The effects that the internet has on the form and content of personal, creative and formal writing has been noted by many. Generally, it seems to be seen in a negative light. Accomplished wordsmiths loath the violence done to language by the introduction of "lol", "u" and "brb", and even while the shear bulk of individual correspondences increases, the fine art of letter writing, and the historical record of these exchanges seems to be dwindling away to nothing.
Yet we do not seem to be at a proper junction to really assess the long term gains and losses here. I highly doubt that all the "lol"s in the world will have the power to do any more harm to the quality of our thought than any other kind of slang in the history of language. The historical question is somewhat more difficult.
Recently introduced to the concept of the blog, I have to wonder if it is not in some ways taking over the role of the personal letter, at least for those who spend the time to develop their thoughts at any great length. Of course, there are differences. I tend to use this space as a kind of sandbox, or public testing grounds for ideas I may wish to explore more later. My style is clumsier than in my polished prose, and mistakes creep in at every corner. No message is ever lost, and I can withdraw my statements by deleting a passage at whim. It is also a space in which I question if there is anything in my soul that is worth listening too. These practices would have neither been possible nor acceptable in 1890s prose.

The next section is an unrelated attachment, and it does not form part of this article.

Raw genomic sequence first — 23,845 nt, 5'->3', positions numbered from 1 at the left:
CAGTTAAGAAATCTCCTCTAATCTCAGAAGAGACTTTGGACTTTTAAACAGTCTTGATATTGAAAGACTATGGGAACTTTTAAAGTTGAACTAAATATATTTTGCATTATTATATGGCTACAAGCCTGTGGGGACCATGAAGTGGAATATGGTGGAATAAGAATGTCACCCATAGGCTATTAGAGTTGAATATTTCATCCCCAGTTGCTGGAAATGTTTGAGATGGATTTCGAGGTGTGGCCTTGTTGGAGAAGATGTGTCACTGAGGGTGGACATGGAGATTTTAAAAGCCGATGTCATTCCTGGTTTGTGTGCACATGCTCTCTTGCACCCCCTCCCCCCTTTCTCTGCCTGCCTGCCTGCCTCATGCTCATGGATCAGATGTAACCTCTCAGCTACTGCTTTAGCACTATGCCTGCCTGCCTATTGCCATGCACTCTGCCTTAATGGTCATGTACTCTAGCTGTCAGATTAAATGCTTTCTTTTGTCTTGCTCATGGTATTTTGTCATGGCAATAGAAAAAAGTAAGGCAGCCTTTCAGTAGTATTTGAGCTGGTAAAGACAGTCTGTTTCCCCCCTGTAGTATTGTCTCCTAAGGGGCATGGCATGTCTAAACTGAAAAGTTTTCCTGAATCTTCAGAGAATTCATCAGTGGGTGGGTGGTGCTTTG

Indeed, aside from the increased concern of spying and censorship by Google, there seems to be a whole new place opened up for the Blog in the world of the written. Some things are lost, though I think they never will be forever, some things are gained, perhaps to be lost again someday, and our daily exchanges are more enriched by this passage from one to the other.
The written word has always been a serpent for our thoughts, it writhes away even while clinging to us, bites us when we grasp it wrongly by the tail, and will only truly obey the gifted Charmer.
In any event, though, it is a living animal, and will never die, for it lives on our most subtle traumas and through our greatest victories.